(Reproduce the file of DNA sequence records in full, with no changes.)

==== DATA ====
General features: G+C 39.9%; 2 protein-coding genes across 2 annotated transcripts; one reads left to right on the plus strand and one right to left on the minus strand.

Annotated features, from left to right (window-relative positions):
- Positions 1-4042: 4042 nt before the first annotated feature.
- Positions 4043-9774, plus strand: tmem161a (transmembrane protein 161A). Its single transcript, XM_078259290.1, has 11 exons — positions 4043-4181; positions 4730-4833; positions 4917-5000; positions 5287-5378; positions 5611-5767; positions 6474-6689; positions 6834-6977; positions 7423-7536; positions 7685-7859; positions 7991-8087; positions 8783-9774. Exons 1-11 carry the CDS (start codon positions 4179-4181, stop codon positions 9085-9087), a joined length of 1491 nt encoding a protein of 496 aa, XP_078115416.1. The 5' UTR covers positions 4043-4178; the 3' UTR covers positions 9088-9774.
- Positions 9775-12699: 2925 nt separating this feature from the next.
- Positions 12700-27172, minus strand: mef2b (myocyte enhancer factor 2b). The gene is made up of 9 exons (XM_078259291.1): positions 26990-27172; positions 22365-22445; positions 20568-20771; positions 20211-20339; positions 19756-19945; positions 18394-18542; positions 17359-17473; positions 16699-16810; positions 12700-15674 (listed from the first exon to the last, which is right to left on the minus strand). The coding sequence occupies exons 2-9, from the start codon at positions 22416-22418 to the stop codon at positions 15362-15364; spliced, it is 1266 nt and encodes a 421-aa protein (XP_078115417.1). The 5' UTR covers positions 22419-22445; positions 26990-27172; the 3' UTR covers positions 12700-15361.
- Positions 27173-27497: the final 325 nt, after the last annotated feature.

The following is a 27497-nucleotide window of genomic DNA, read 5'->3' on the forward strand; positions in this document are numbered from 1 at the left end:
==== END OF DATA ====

General features: G+C 39.9%; 2 protein-coding genes across 2 annotated transcripts; one reads left to right on the plus strand and one right to left on the minus strand.

Annotated features, from left to right (window-relative positions):
- Positions 1-4042: 4042 nt before the first annotated feature.
- Positions 4043-9774, plus strand: tmem161a (transmembrane protein 161A). Its single transcript, XM_078259290.1, has 11 exons — positions 4043-4181; positions 4730-4833; positions 4917-5000; positions 5287-5378; positions 5611-5767; positions 6474-6689; positions 6834-6977; positions 7423-7536; positions 7685-7859; positions 7991-8087; positions 8783-9774. Exons 1-11 carry the CDS (start codon positions 4179-4181, stop codon positions 9085-9087), a joined length of 1491 nt encoding a protein of 496 aa, XP_078115416.1. The 5' UTR covers positions 4043-4178; the 3' UTR covers positions 9088-9774.
- Positions 9775-12699: 2925 nt separating this feature from the next.
- Positions 12700-27172, minus strand: mef2b (myocyte enhancer factor 2b). The gene is made up of 9 exons (XM_078259291.1): positions 26990-27172; positions 22365-22445; positions 20568-20771; positions 20211-20339; positions 19756-19945; positions 18394-18542; positions 17359-17473; positions 16699-16810; positions 12700-15674 (listed from the first exon to the last, which is right to left on the minus strand). The coding sequence occupies exons 2-9, from the start codon at positions 22416-22418 to the stop codon at positions 15362-15364; spliced, it is 1266 nt and encodes a 421-aa protein (XP_078115417.1). The 5' UTR covers positions 22419-22445; positions 26990-27172; the 3' UTR covers positions 12700-15361.
- Positions 27173-27497: the final 325 nt, after the last annotated feature.

The following is a 27497-nucleotide window of genomic DNA, read 5'->3' on the forward strand; positions in this document are numbered from 1 at the left end: